"Martini, please. Shaken, not stirred."
The waitress doesn't even blink. She doesn't write down the order either, having probably committed this particular request to memory a long, long time ago. Everyone here is ordering martinis, shaken, not stirred.
It's fitting to be drinking the cocktail made famous by one James Bond in this location, because it has some history. Now it's filled with skiers and sightseers enjoying a lunchtime aperitif, but a few years ago it was playing host to 600 film crew, 4000 tonnes of cinematic equipment, and the nattily dressed Daniel Craig.
Ice-Q: it sounds like it could be the villain in a Bond film, but, in fact, it was an important location in Spectre, the latest instalment of the British spy franchise. Fans would instantly recognise this mountaintop restaurant high in the Austrian Alps, a glass cube atop the summit of the 3056-metre Gaislachkogl mountain in the Soelden Valley ski area, from its starring role in the movie. Bond arrived here, decked out in mountain boots and ridiculous sunglasses, looking for Lea Seydoux's character Madeleine Swann, before engaging in a fairly destructive chase across snow and ice that involved guns, four-wheel-drives and a plane that ended up with no wings.
"People here thought they must have a new airport," says Nicole Jaeger, a Soelden Valley local, referring to the constant activity in the skies during the two weeks of filming for the chase sequence. Soelden is usually peaceful and quiet – a more affordable and laid-back alternative to the fur-coat crowds of St Anton and Lech in the more famous Arlberg ski region – but for those two weeks there was a stunt plane frequently roaring across a nearby glacier chasing a few vehicles.
The Ice-Q, however, was built for stardom. Its looks are Hollywood sexy, and the very existence of this $10-million structure is a feat worthy of filming. The building rests on three pylons that have been driven deep into the mountain, and can be moved up and down to allow for the varying levels of permafrost that cover the top of the mountain throughout the year.
However, it's what is inside that counts. While the Ice-Q was a psychiatric clinic in Spectre – a psychiatric clinic with a criminal lack of martinis – in real life it's a fine-dining restaurant with one of the best alpine views you're ever likely to see. You can gaze out across rugged, snowy peaks as far as the Dolomites in Italy and the Alps in Switzerland as you take your seat in this glass-encased cube. Skiers schuss down the slope below. The Gaislachkoglbahn gondola rolls along silently nearby. Even in a country of amazing views around every corner, this is a jaw-dropper.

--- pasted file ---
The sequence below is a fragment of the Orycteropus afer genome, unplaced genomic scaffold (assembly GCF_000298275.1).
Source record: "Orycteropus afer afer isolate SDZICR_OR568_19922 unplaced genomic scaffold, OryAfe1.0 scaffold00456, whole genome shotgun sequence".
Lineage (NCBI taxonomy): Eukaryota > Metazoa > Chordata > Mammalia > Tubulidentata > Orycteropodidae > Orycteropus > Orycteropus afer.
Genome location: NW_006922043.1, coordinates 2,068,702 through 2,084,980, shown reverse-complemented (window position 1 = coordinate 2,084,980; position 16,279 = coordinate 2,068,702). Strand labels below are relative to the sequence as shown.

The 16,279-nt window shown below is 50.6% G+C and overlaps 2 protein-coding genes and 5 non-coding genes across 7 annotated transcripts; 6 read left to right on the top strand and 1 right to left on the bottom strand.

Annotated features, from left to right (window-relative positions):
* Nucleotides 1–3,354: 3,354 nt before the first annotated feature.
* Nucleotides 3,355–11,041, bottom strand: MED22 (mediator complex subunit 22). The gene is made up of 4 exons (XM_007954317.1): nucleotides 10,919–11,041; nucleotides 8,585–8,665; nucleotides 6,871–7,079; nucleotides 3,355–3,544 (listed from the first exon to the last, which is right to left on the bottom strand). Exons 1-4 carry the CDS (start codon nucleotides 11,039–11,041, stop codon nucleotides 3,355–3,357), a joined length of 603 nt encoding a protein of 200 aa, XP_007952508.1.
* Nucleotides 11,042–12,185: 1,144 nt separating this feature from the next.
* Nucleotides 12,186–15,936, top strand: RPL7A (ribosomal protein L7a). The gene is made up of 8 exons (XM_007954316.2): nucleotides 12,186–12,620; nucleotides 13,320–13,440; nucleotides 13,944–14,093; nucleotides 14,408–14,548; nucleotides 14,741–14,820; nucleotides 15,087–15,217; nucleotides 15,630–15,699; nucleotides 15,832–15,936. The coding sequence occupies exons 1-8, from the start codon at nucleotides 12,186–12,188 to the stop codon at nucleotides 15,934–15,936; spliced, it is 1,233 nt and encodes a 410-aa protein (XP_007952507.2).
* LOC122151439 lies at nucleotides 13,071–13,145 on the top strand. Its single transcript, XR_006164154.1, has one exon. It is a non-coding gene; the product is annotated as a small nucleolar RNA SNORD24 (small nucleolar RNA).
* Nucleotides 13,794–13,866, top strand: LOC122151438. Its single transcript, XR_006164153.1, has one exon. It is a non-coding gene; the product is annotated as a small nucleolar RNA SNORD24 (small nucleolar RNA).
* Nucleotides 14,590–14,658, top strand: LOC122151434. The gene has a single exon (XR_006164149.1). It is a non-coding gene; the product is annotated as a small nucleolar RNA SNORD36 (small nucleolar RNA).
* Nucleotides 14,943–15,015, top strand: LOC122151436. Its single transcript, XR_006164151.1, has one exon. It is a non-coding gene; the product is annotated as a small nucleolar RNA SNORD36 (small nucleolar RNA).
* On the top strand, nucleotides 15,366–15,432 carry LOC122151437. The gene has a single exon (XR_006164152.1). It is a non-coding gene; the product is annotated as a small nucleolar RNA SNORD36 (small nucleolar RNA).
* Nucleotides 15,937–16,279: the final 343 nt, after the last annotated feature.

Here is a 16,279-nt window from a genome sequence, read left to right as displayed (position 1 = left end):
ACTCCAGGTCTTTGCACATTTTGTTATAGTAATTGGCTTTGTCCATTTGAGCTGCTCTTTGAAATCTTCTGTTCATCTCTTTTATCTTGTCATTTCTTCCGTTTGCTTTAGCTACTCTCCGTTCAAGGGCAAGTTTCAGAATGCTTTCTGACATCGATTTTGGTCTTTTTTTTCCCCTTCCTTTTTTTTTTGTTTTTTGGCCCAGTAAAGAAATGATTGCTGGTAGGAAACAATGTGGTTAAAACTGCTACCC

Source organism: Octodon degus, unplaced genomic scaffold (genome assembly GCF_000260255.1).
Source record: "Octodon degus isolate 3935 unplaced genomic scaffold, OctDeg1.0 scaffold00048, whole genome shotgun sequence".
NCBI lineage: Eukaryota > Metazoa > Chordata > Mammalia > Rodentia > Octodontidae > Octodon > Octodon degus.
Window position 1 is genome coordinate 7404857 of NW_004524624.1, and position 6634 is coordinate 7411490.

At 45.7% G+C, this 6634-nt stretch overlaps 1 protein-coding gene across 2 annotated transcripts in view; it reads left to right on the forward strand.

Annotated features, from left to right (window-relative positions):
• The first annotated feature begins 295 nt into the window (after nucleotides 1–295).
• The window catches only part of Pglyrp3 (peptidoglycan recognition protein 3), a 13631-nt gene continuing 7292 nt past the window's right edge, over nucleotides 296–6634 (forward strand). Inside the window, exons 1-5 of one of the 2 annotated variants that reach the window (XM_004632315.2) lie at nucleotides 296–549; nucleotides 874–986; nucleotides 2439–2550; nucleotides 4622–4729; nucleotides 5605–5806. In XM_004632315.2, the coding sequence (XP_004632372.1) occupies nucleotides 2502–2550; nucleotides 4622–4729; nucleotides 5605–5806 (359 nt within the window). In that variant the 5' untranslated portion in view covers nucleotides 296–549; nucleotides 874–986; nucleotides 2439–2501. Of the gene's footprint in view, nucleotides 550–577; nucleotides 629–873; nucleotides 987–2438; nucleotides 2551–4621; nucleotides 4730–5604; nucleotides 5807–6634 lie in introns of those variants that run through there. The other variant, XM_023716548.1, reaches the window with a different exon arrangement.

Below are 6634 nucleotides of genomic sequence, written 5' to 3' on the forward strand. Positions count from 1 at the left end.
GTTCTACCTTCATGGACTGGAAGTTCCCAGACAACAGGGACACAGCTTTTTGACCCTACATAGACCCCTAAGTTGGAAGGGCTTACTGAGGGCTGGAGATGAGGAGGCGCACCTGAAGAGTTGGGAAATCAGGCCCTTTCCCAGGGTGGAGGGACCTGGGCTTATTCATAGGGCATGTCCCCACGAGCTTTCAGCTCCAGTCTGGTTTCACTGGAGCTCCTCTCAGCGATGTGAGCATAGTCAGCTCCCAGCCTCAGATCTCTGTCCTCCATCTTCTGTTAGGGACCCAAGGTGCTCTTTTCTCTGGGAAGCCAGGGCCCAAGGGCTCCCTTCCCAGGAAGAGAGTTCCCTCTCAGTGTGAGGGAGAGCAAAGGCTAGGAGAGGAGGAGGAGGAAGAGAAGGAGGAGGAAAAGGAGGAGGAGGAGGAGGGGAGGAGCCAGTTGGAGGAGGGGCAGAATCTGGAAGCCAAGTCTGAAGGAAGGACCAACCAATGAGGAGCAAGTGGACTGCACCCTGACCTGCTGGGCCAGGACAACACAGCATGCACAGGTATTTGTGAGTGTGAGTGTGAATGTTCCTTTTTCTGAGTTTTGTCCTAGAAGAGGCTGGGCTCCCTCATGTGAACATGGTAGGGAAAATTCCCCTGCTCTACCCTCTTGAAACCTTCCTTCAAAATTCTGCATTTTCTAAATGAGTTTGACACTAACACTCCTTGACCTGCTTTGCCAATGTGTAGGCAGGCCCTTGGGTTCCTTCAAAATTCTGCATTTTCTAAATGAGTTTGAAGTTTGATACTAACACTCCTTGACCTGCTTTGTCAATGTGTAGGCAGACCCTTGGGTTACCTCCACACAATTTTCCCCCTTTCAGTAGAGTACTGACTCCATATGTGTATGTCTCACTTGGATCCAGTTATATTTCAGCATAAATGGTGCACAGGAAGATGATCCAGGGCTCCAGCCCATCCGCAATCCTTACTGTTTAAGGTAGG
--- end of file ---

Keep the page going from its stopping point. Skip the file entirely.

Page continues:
The menu here is equally impressive. This is no ski-country canteen. Ice-Q was designed to rival any restaurant in Austria, and, to achieve that, head chef Patrick Schnedl had to tackle an interesting set of challenges.
Food tastes different at 3000 metres above sea level. It's also more difficult to make. Water boils at 85 degrees up here. It's almost impossible to cook a decent risotto. Eggs are hard to get right. Wine tastes different, and had to be selected by the Ice-Q's sommelier to match the altitude. Food tastes overly salty, so everything has to be deliberately under-seasoned.
Still, the kitchen staff manage to churn out dishes like truffle linguine, sole with truffled potato mousseline, dry-aged rib-eye steak with bearnaise sauce, and venison saddle with brussels sprouts and chestnuts, so these problems are clearly surmountable. The wine list, too, is impressive, with a suite of European wines that just happen to taste their finest when popped at this altitude. You can understand the restaurant's popularity.
To get back down the mountain after lunch, there are two options. The first is to strap on your skis, and tackle the descent the old-fashioned way. The second is to wander over to the gondola and ride down in gentle, heated comfort.
With an option like that, it would be a shame not to order another martini. Shaken, not stirred.
Emirates flies daily from the east coast of Australia to Zurich, via Dubai. See emirates.com/au. Transfers from Zurich to Soelden Valley take 3½ hours, and can be arranged through the Soelden lift company (see website above).
The Ice-Q is open seven days a week, year-round, from 9am until 4pm, with night-time openings during winter. See website above for details, or email email@example.com for reservations.
The four-star Liebe Sonne Hotel has spacious rooms in the heart of Soelden. See leibesonne.at
Ben Groundwater travelled as a guest of the Austrian National Tourist Office.